CLASSROOM AND TIME: R.L. Moore Hall 15.216B, MW 4:00-5:15
PROFESSOR: John Scalo
OFFICE: R.L. Moore 17.220
PHONE: 471-6446 (office); 478-2748 (home)
OFFICE HOURS: MW1-3. Meetings at other times can also be arranged by appointment. However, I urge you to feel free to call me at home any time between 9:00 a.m. and midnight (I do much of my work there, and it's really no intrusion) or at my office, or to talk to me after class. For short questions there is usually no need for you to walk all the way to my office or to break up your day just because you can only talk to me at some appointed times.
You are urged to take notes on the readings, partly because you will be tested on them (see below). The types of questions you should consider in your notes will be discussed in class.
Some math will be used in the presentations and some of the readings, but it will be extremely simple, and you will not need to reproduce any of it for the exam or for papers.
Major paper (1): 30%. A research paper, about 10-15 pages long, will be due near the end of the semester. Two broad choices for this paper are: 1. An investigation of the ways in which a particular field of study (e.g. sociology, medicine, marketing, communications, linguistics, psychology, anthropology, . . .) has attempted to conform to the image of a "natural science" and/or has aligned itself with the language and models of complex systems research. 2. An in-depth look at the ways in which complex systems models have become used as tools in a specific field, like the use of neural networks in astronomy or financial prediction or medical diagnosis. (The paper topics will be made clearer in a detailed assignment sheet.) The subject is to be chosen by the student, possibly related to your major, or some subject in which you have had a couple of classes, or just some area you've read about that interests you. Other possible topics may be suggested by the student, and will be mentioned as the class progresses. Much of the research will be carried out using various periodicals databases available at UT, at least to begin. I will also provide a list of starting references, world wide web sites, etc., for many areas. I expect this paper to reflect at least half a semester's worth of consistent work; please don't plan on waiting until the end of the semester.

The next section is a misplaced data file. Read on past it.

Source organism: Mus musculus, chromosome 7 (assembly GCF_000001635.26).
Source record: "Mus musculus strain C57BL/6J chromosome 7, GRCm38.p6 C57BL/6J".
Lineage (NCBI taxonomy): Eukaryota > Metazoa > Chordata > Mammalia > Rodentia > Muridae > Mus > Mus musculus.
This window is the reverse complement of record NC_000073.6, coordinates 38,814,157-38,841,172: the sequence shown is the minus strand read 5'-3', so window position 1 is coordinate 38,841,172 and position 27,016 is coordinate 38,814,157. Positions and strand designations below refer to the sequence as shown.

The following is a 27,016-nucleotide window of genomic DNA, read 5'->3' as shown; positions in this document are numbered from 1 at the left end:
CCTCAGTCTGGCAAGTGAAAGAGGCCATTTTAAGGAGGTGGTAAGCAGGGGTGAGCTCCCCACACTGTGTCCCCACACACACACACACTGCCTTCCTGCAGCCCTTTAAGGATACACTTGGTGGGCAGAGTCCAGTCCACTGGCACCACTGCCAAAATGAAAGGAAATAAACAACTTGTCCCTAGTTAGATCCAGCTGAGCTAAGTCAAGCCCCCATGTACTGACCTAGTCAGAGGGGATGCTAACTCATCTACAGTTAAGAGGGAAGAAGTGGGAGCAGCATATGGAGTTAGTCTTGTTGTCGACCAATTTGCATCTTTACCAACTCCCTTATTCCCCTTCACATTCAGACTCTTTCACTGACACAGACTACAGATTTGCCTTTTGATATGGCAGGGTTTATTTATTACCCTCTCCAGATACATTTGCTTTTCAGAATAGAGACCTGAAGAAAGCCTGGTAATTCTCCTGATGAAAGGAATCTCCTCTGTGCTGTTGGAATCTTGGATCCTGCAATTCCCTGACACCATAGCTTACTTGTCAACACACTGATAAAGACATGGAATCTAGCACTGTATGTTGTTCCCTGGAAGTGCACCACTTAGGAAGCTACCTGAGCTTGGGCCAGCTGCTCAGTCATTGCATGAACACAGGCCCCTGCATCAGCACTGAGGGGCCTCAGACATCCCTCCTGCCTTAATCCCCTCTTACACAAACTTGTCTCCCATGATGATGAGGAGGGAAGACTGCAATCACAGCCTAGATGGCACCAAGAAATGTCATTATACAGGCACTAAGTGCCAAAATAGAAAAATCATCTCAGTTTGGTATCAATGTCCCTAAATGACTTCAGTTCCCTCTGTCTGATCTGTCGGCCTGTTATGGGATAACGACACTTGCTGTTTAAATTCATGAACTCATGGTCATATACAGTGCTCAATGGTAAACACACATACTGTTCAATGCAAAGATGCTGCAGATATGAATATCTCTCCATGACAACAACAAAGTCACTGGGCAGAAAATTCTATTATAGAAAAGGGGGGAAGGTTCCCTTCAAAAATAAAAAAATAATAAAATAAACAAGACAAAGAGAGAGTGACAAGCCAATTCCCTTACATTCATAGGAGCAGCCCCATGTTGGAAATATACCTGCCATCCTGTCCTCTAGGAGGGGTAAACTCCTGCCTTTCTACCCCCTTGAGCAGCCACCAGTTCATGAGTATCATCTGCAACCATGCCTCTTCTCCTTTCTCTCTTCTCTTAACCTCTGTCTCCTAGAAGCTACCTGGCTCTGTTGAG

Short papers (2-3): 30%. These are mostly aimed at demonstrating the ability of the students to view the readings from several perspectives, and to explain the broader implications in a clear way. Criteria for my grading of papers will be handed out separately and discussed in class.
Participation: 10%. Includes attendance, contributions to class discussions, and an alternate "contributions from the literature" which will be explained in class. I am hoping for interesting and lively discussion, so be sure to have read the assignments before class.
Note: Since this class only meets twice per week, and because these class meetings will review the readings, discuss assignments, etc., attendance may play an important role in your final grade, beyond the "participation" component.
On one level, you will read and learn about the basic ideas in the area of research called "complex systems": chaos, self-organization, fractals, cellular automata, artificial life, neural networks, and other types of models. Some of the applications include collective patterns in diverse phenomena like Jupiter's Red Spot, ant colonies, automobile traffic; the dynamics of galaxy evolution, brain activity, legal systems, urban development, and human organizations; and predictability in the weather, in the solar system, in economic forecasts, and in general. These general topics are of interest in their own right, and as examples of the types of interdisciplinary research to which science may be opening, for better or worse.
A second level of the course, pursued at the same time, involves a critical examination of the nature of science and model-making in general (even in everyday life), using these complex systems models as an example.
Topics that will be emphasized are: